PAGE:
City Hall
John McComb, Jr. and Joseph Francois Mangin [1803-1812], located on City Hall Park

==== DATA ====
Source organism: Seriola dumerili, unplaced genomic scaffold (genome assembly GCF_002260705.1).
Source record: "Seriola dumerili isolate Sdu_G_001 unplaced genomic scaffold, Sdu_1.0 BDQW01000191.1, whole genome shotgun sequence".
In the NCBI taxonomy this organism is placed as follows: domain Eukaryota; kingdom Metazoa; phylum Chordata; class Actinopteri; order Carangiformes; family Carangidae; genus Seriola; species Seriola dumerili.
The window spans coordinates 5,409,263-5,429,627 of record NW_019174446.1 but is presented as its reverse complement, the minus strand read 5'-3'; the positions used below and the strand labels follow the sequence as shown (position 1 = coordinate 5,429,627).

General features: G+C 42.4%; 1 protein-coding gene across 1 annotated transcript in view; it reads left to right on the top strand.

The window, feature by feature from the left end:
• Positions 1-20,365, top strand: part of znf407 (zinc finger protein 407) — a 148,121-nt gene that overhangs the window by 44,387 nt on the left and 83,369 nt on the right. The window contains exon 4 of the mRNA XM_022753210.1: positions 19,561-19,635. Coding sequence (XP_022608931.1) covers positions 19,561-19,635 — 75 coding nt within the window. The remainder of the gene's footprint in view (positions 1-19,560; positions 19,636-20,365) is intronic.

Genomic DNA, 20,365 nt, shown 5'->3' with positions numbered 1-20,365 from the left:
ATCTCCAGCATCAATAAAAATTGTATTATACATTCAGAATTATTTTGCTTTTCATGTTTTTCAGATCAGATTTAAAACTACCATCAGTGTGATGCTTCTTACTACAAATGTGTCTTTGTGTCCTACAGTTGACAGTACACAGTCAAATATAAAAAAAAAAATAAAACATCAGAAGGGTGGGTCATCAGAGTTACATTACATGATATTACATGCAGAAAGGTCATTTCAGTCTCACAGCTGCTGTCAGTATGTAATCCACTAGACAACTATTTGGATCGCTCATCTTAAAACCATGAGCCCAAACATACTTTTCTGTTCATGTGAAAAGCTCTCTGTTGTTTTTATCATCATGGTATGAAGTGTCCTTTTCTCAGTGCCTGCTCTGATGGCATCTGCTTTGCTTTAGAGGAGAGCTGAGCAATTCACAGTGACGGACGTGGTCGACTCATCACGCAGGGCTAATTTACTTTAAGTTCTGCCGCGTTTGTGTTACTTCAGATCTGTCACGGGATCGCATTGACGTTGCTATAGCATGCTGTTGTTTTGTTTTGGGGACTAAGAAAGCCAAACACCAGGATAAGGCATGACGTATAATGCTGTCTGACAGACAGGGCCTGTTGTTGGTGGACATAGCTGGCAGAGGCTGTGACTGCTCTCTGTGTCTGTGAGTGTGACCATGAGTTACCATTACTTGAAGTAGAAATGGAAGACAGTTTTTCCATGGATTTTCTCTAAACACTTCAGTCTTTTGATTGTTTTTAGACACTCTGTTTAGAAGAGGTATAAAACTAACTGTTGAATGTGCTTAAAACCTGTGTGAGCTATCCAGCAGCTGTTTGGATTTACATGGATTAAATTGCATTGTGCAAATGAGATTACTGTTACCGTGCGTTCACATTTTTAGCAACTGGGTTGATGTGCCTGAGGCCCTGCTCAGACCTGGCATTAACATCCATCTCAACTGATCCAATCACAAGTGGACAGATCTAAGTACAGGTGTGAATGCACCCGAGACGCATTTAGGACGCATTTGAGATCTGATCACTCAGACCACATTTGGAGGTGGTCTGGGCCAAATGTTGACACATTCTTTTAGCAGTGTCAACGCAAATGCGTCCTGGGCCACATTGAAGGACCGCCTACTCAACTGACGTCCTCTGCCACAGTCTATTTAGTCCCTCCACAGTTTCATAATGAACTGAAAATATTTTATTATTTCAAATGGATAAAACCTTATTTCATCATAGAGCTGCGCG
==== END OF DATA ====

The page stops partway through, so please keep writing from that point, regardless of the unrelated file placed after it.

At the time of its completion, City Hall was the largest and most elaborate building in New York City. It was also an important social, political and cultural hub of the metropolis, which served as the site of many public celebrations. Unfortunately, the building's history is one of repeated physical damage and neglect. Numerous restorations and alterations have transformed the structure into a mere replica of the original building. In the 1950's its marble and brownstone cladding was replaced with limestone and granite. Facing City Hall Park, a former public common, McComb and Mangin's competition-winning design is modelled after the 18th century French hotel particulier . The central portion of the building is flanked by projecting wings that symbollically embrace the city. Its facade is accented by superimposed Ionic and Corinthian orders and classical garland swags and it is crowned by a small tower with a cupola signifying civic office. The influence of the 18th century Scottish architect Robert Adam is evident in the light and airy character of the Neo-classical interior. The delicate attenuation of columns and windows, the simple low relief ornament, and the refined curve of the paired 'flying' staircases all bear witness to the impact of Adam's work.